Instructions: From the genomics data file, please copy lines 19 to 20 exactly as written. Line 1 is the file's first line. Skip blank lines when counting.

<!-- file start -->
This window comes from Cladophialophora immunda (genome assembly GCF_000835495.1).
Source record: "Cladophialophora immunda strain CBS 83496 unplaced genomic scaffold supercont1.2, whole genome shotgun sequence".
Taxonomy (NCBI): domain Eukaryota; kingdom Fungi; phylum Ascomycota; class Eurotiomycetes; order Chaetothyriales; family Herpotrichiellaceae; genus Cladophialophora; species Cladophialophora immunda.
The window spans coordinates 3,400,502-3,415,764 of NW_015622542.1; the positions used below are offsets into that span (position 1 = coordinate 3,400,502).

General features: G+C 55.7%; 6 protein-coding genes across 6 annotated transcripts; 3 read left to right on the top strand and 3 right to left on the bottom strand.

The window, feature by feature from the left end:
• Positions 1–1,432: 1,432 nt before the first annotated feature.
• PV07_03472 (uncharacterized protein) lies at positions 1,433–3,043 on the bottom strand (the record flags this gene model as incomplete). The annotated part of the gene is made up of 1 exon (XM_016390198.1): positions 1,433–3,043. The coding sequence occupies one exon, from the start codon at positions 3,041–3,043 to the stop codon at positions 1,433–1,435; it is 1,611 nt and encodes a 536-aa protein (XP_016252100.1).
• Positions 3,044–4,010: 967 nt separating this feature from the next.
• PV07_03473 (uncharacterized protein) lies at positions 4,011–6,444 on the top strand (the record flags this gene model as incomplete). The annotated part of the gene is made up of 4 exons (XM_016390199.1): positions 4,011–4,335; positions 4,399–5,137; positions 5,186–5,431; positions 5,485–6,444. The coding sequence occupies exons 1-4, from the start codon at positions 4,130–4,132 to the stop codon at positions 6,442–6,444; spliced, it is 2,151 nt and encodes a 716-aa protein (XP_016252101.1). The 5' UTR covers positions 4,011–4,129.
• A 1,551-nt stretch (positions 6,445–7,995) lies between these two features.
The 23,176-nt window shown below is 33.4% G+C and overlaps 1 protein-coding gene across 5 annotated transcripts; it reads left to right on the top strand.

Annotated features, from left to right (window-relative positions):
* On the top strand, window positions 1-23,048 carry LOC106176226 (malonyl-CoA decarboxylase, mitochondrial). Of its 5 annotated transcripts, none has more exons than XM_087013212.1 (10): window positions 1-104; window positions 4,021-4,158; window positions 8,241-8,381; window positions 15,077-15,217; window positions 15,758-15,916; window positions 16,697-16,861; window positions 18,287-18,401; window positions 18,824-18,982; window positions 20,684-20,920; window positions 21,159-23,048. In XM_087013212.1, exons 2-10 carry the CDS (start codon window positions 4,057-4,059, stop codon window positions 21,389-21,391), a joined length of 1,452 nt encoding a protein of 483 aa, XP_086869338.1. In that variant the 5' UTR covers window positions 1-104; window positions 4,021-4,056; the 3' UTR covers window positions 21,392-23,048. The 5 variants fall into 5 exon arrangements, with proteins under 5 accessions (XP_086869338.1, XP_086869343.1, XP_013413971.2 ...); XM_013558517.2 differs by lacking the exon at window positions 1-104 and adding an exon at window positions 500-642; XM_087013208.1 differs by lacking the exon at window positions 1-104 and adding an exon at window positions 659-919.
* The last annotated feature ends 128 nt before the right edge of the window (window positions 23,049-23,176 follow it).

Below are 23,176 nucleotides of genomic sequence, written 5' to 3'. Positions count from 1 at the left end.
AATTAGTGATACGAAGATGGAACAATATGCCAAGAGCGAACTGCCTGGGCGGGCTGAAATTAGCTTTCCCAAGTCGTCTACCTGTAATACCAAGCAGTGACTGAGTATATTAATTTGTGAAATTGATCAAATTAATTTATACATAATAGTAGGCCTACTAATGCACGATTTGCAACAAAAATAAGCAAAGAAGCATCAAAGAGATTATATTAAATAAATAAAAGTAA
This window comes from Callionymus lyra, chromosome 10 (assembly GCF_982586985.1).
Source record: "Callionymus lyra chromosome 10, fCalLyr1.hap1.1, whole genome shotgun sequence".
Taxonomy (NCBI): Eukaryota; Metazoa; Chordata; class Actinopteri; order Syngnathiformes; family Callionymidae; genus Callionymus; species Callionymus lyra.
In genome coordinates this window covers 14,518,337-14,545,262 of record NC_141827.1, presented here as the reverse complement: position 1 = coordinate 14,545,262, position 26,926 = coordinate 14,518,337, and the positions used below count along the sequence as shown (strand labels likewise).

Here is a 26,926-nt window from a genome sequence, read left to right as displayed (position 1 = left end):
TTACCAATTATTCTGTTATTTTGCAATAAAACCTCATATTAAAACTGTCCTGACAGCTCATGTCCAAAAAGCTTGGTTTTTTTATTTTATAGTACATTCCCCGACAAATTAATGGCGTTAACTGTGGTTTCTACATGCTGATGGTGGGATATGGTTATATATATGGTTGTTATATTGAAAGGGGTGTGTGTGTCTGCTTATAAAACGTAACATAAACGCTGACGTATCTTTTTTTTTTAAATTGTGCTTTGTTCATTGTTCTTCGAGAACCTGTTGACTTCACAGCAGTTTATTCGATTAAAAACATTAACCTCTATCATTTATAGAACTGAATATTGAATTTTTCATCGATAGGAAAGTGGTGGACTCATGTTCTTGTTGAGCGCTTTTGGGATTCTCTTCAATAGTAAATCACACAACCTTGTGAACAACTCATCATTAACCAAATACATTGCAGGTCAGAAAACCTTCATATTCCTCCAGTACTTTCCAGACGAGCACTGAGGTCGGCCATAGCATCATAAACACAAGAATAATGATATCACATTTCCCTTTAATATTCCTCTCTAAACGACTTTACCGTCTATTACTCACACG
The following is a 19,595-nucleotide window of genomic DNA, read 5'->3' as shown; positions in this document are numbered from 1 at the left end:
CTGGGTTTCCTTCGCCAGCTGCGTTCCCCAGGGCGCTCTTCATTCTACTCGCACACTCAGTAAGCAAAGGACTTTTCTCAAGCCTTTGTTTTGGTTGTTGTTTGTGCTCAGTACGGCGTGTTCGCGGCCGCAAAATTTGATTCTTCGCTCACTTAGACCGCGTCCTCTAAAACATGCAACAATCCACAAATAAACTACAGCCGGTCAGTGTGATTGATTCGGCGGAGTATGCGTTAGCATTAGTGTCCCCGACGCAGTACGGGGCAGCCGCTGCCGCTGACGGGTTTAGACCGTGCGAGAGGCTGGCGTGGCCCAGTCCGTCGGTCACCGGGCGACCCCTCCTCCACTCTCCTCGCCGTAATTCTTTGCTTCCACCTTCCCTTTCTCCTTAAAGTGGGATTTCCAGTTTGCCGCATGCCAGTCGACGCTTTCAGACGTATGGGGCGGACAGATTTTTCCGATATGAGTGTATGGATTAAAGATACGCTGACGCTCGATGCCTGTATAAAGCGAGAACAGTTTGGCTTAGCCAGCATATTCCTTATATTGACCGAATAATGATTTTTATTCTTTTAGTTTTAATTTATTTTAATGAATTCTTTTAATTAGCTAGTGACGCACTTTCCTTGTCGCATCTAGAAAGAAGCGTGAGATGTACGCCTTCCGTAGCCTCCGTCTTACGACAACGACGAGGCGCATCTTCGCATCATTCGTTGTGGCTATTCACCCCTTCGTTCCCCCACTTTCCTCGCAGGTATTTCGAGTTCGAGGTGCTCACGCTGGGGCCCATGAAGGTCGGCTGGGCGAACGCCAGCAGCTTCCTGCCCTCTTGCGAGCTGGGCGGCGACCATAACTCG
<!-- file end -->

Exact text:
Source record: "Callionymus lyra chromosome 10, fCalLyr1.hap1.1, whole genome shotgun sequence".
Taxonomy (NCBI): Eukaryota; Metazoa; Chordata; class Actinopteri; order Syngnathiformes; family Callionymidae; genus Callionymus; species Callionymus lyra.